March 9, 2021
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Book Review: Beginning Visual Basic 6 Databases

  • By John Percival
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As you already know, the Open method of the Connection object is used to establish a connection. With the OLE DB - ODBC Provider, an ADO application can use the ODBC connection mechanism to connect to a database server. ODBC allows applications to establish a connection through various ODBC data sources, or by explicitly specifying the data source information. This is commonly referred to as DSN (Data Source Name)-less connection. DSN stands for Data Source Name. To see the difference, take a look at these examples. First, the standard, DSN connection:

Dim myADOConnection As New ADODB.Connection

'A DSN Connection looks like this
myADOConnection.Open "myDSN", "sa"

Next, here's the DSN (Data Source Name)-less example:

'A DSN (Data Source Name)-less connection looks like this
myADOConnection.Open "Provider=Microsoft.Jet.OLEDB.3.51;" _
& "Data Source=C:BegdbBiblio.mdb"

Set myADOConnection = Nothing

The DSN example opens a connection using the myDSN ODBC data source that points to a .mdb database. In other words, the DSN connection has all of the required information stored in it. With a DSN (Data Source Name)-less connection, we provide all of the information required to open the connection.

We can now find a wide variety of ODBC drivers that can be used with ADO to establish a connection to data. Soon, there will be OLE DB providers available to connect to most data sources. You can use a different provider by setting the Provider property of the Connection. But if you want to connect with an ODBC-compliant data source, you could use the following Try It Out as an example and create your own DSN. Let's take a look at how this works.

First, we will build the New Data Link by creating a new ODBC Data Source. Then we will use the SQL OLE DB data provider to talk to it. We will go through these steps so you can see how to connect to virtually any data source.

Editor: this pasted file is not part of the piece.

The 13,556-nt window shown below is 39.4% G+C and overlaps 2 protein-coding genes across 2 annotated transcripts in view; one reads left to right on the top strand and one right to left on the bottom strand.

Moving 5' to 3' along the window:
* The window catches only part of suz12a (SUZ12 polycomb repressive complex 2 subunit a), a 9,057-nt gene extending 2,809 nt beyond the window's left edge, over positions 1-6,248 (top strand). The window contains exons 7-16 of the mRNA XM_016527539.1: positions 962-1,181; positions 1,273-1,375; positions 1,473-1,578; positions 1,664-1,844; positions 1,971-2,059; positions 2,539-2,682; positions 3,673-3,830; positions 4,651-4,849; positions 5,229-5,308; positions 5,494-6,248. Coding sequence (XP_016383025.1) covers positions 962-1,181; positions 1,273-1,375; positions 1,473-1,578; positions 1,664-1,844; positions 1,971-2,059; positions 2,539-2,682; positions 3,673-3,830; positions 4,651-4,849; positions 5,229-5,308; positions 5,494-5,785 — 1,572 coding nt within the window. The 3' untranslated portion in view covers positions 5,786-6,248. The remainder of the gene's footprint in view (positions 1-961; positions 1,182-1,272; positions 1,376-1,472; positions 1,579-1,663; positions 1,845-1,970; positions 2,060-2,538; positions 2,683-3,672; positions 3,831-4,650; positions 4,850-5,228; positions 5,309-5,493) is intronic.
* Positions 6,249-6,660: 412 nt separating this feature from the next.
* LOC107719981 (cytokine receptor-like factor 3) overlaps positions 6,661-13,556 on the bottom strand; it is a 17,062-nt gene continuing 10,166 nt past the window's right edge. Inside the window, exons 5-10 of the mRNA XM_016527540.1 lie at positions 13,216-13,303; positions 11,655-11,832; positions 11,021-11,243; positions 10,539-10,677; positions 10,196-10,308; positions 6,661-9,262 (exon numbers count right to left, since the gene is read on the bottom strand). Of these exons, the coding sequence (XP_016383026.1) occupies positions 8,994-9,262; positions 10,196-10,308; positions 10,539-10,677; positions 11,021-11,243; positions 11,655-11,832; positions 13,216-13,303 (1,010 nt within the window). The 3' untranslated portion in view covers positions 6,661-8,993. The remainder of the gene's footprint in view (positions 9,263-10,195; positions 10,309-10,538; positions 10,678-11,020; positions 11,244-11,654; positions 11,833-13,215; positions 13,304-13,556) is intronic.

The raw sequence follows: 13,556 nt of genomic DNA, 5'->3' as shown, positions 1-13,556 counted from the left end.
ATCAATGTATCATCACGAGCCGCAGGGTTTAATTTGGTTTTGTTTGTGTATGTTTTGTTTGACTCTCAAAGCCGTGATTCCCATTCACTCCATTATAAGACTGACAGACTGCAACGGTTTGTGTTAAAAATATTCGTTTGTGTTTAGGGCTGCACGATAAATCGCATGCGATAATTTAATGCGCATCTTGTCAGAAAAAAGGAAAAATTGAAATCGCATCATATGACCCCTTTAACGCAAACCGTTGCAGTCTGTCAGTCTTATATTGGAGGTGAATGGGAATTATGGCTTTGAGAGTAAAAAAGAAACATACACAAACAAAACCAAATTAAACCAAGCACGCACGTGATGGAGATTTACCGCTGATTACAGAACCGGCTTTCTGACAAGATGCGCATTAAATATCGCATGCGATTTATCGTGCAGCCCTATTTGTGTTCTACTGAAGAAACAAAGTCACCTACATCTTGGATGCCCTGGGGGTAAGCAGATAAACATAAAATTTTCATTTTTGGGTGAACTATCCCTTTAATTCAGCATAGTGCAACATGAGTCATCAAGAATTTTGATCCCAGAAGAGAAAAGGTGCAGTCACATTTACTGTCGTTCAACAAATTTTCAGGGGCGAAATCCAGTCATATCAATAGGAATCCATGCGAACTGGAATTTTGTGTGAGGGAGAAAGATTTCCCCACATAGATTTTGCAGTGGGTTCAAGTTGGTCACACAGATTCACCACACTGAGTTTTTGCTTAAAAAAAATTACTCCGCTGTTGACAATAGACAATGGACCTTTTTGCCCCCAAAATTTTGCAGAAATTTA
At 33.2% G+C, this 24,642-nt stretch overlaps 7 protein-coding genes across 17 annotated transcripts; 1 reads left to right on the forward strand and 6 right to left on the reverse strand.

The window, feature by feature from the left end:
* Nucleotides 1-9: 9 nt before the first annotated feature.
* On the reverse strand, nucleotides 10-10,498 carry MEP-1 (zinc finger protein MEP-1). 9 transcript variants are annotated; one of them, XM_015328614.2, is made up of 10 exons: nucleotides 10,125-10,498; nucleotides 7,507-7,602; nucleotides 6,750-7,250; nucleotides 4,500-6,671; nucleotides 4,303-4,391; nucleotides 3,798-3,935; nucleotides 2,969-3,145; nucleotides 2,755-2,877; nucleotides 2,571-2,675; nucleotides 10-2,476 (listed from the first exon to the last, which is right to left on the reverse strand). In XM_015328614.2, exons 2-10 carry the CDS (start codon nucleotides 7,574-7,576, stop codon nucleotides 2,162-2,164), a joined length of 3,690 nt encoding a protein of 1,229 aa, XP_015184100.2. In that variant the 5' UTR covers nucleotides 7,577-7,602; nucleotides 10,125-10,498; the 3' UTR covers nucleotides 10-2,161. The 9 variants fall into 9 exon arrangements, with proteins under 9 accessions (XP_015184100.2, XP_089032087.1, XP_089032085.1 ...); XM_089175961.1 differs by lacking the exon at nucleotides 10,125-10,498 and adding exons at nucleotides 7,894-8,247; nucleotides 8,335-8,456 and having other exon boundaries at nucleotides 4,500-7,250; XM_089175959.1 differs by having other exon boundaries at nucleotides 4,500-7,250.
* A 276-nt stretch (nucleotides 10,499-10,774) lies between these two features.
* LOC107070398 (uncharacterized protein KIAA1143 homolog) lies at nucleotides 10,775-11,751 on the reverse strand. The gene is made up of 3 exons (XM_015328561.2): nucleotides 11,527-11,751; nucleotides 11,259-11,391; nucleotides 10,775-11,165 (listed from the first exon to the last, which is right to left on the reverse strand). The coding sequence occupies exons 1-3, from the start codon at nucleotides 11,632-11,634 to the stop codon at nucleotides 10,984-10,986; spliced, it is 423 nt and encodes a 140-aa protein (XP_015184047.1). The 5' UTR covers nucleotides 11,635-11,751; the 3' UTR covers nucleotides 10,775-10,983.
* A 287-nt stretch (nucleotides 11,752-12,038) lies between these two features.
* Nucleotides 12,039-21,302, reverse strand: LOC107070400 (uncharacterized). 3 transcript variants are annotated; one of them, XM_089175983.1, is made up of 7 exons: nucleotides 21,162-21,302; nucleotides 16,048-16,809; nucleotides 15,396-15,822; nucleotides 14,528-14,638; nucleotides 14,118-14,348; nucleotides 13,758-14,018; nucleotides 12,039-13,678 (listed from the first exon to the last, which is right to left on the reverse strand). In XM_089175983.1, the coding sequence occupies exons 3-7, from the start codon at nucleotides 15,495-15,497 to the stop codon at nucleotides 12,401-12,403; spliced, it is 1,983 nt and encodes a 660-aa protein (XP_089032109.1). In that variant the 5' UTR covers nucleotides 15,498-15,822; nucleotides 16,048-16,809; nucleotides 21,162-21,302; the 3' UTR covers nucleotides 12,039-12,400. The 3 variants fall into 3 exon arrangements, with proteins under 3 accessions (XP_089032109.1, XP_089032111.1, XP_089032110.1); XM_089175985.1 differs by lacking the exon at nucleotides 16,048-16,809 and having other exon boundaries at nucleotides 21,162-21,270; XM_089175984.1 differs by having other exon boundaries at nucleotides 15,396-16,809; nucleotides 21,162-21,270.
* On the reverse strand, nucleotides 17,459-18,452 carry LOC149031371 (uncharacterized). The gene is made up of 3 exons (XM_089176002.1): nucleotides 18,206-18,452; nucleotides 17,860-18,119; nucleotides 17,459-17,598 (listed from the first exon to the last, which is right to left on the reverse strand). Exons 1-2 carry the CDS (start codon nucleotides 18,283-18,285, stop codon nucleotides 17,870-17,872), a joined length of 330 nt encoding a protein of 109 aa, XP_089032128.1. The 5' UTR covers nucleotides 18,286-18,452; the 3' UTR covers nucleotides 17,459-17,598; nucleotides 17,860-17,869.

First then, we want to build a Data Source Name (DSN). This can be referenced, and it will contain all of the information required to access a data source.

Try It Out - Creating a New Data Source

1 From your Windows 95/98 Settings | Control panel, select the 32bit ODBC icon:

This will bring up the ODBC Data source Administrator dialog box. Any data sources already defined will be listed:

2    Click on Add to create a new user data source. When you click Add, the Create New Data Source dialog box appears with a list of drivers:

Choose the driver for which you are adding a user data source. Since we are using .mdb files, select the Microsoft Access Driver. Any drivers that are installed on your machine will show up. Notice that the Access driver is version 3.51 - new with Visual Basic 6.0.

3    Double click on the Microsoft Access Driver (*.mdb) to display the Setup dialog box:

Provide the name of the data source as Our ADO Example DSN and the description as Beginning Database Programming in VB6.0. Now we need to set up the database. Within the Database frame, click the Select… button. Here you can navigate to our old friend, the BegDbBiblio.mdb database.

When you click OK, you will now see the database name and location defined on the Setup dialog box.

3 Next, click on the Advanced… button to display the Default Authorization.

5    Remember when we were discussing Access security (long ago, in Chapter 2)? Be sure to add Admin as the Login name. Then click OK. Now choose the User DSN tab and notice that our new DSN description is listed as a valid choice:

6    Make sure that Our ADO Example DSN has the Access driver file selected. Again, when you install new drivers on your machine, they will be listed as options here.

Now we'll test new ODBC Data Source

Page 11 of 23

This article was originally published on November 20, 2002

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